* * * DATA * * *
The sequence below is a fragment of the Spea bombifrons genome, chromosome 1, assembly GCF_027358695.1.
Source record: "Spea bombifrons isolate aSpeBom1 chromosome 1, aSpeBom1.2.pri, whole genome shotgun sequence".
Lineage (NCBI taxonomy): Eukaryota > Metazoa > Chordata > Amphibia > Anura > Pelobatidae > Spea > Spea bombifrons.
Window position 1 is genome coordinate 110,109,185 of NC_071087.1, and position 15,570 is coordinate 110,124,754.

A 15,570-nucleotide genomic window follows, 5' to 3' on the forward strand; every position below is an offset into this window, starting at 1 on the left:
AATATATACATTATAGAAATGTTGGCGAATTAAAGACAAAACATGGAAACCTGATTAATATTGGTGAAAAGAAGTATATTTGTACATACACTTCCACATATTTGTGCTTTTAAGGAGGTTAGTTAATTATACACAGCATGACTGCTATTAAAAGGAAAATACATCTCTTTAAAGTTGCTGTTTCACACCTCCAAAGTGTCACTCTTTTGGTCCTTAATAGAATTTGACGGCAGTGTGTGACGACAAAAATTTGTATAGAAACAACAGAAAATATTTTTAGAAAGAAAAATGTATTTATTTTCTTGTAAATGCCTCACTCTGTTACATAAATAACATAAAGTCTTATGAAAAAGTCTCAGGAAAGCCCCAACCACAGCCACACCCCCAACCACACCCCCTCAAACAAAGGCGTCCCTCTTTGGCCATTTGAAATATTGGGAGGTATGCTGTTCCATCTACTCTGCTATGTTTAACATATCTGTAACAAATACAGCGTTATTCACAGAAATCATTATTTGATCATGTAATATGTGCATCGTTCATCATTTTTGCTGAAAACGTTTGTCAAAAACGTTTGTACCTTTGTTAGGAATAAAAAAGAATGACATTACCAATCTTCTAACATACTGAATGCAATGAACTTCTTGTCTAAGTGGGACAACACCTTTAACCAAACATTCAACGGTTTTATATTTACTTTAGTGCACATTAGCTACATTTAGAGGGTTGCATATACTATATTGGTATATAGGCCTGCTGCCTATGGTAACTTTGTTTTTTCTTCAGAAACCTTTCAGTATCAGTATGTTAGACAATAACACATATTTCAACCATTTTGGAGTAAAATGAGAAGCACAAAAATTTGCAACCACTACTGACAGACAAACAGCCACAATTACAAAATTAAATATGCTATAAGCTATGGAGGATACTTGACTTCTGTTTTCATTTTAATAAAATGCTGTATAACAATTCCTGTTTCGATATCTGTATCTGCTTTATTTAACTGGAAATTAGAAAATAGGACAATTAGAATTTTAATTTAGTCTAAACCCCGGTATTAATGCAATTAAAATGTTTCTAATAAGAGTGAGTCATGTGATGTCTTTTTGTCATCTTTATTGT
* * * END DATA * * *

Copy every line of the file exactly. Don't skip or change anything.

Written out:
The sequence below is a fragment of the Spea bombifrons genome, chromosome 1, assembly GCF_027358695.1.
Source record: "Spea bombifrons isolate aSpeBom1 chromosome 1, aSpeBom1.2.pri, whole genome shotgun sequence".
Lineage (NCBI taxonomy): Eukaryota > Metazoa > Chordata > Amphibia > Anura > Pelobatidae > Spea > Spea bombifrons.
Window position 1 is genome coordinate 110,109,185 of NC_071087.1, and position 15,570 is coordinate 110,124,754.

A 15,570-nucleotide genomic window follows, 5' to 3' on the forward strand; every position below is an offset into this window, starting at 1 on the left:
AATATATACATTATAGAAATGTTGGCGAATTAAAGACAAAACATGGAAACCTGATTAATATTGGTGAAAAGAAGTATATTTGTACATACACTTCCACATATTTGTGCTTTTAAGGAGGTTAGTTAATTATACACAGCATGACTGCTATTAAAAGGAAAATACATCTCTTTAAAGTTGCTGTTTCACACCTCCAAAGTGTCACTCTTTTGGTCCTTAATAGAATTTGACGGCAGTGTGTGACGACAAAAATTTGTATAGAAACAACAGAAAATATTTTTAGAAAGAAAAATGTATTTATTTTCTTGTAAATGCCTCACTCTGTTACATAAATAACATAAAGTCTTATGAAAAAGTCTCAGGAAAGCCCCAACCACAGCCACACCCCCAACCACACCCCCTCAAACAAAGGCGTCCCTCTTTGGCCATTTGAAATATTGGGAGGTATGCTGTTCCATCTACTCTGCTATGTTTAACATATCTGTAACAAATACAGCGTTATTCACAGAAATCATTATTTGATCATGTAATATGTGCATCGTTCATCATTTTTGCTGAAAACGTTTGTCAAAAACGTTTGTACCTTTGTTAGGAATAAAAAAGAATGACATTACCAATCTTCTAACATACTGAATGCAATGAACTTCTTGTCTAAGTGGGACAACACCTTTAACCAAACATTCAACGGTTTTATATTTACTTTAGTGCACATTAGCTACATTTAGAGGGTTGCATATACTATATTGGTATATAGGCCTGCTGCCTATGGTAACTTTGTTTTTTCTTCAGAAACCTTTCAGTATCAGTATGTTAGACAATAACACATATTTCAACCATTTTGGAGTAAAATGAGAAGCACAAAAATTTGCAACCACTACTGACAGACAAACAGCCACAATTACAAAATTAAATATGCTATAAGCTATGGAGGATACTTGACTTCTGTTTTCATTTTAATAAAATGCTGTATAACAATTCCTGTTTCGATATCTGTATCTGCTTTATTTAACTGGAAATTAGAAAATAGGACAATTAGAATTTTAATTTAGTCTAAACCCCGGTATTAATGCAATTAAAATGTTTCTAATAAGAGTGAGTCATGTGATGTCTTTTTGTCATCTTTATTGT